The way a product is connected to customer needs and expectations is key to this first phase—how will the product under review integrate with customer expectations, needs, wants, and requirements? Again, customers are analyzed in terms of:

■ Expectations—the users' "sense" of what they would really like to see in the product category, what they would embrace if cost was not a factor.

■ Needs—an analysis of what the user needs from a marketing perspective, our judgment of what the user needs, e.g., performance requirements, given their expectations.

■ Wants—a listing of what the customer/user says they want, which might be different from what they expect, need, or require.

■ Requirements—product performance specifications and later, design requirements, more technical product criteria.

This analysis identifies the customer voice by determining what customers/ consumers want in a superior, differentiated product or system enhancement. A user needs and wants study is conducted to produce information on how the new product matches with customer expectations, needs, wants, and requirements. Table 4-6 presents the approach for each study. Its basic output is a vision for the future, based on customer feedback and articulated wants and needs. Studies are conducted regionally to yield customer insights in the context of local and regional settings and cultural characteristics. A summary analysis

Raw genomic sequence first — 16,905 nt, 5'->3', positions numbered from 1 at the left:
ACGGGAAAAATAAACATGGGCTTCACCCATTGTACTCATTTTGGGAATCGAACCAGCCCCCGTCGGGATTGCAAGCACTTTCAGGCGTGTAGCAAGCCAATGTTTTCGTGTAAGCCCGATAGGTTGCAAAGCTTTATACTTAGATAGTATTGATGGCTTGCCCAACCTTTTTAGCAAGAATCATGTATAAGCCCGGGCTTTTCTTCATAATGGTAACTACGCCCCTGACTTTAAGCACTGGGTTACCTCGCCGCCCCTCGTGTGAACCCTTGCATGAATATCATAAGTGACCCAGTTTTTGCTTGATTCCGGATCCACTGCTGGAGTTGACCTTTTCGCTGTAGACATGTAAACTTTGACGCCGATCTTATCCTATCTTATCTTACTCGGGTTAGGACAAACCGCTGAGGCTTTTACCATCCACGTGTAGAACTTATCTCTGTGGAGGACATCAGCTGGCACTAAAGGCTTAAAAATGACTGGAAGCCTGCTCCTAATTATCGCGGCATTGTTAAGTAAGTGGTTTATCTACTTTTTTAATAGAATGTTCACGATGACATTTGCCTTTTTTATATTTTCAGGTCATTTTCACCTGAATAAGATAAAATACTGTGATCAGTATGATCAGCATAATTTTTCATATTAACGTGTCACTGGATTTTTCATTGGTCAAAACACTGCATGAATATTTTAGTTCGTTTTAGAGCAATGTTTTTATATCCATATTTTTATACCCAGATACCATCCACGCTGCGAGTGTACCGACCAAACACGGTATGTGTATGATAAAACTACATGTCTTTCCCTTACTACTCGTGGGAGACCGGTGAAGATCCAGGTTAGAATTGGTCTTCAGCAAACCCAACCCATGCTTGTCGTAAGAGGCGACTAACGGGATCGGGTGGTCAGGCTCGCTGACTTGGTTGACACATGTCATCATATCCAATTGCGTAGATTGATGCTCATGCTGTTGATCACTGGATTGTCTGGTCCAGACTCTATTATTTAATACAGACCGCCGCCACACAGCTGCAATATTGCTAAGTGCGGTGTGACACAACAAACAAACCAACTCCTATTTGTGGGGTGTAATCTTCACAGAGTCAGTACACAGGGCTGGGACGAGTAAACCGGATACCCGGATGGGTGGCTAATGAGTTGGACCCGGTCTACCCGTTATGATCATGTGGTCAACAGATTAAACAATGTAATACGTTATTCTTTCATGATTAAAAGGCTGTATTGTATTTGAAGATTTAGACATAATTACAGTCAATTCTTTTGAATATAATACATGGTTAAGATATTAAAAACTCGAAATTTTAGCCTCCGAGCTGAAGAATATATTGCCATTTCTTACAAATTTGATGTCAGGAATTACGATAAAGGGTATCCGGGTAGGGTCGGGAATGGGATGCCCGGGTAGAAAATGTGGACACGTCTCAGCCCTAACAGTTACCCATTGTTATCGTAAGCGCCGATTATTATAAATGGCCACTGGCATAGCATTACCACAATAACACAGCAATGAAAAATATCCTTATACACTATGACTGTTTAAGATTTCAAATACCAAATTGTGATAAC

TABLE 4-6 User Needs and Wants Study Template (Sample)




Implications for market growth


Customer interview group

Define focus group characteristics.

Review focus group data for customer characteristics and transferability.

Must be a representative group or results are misleading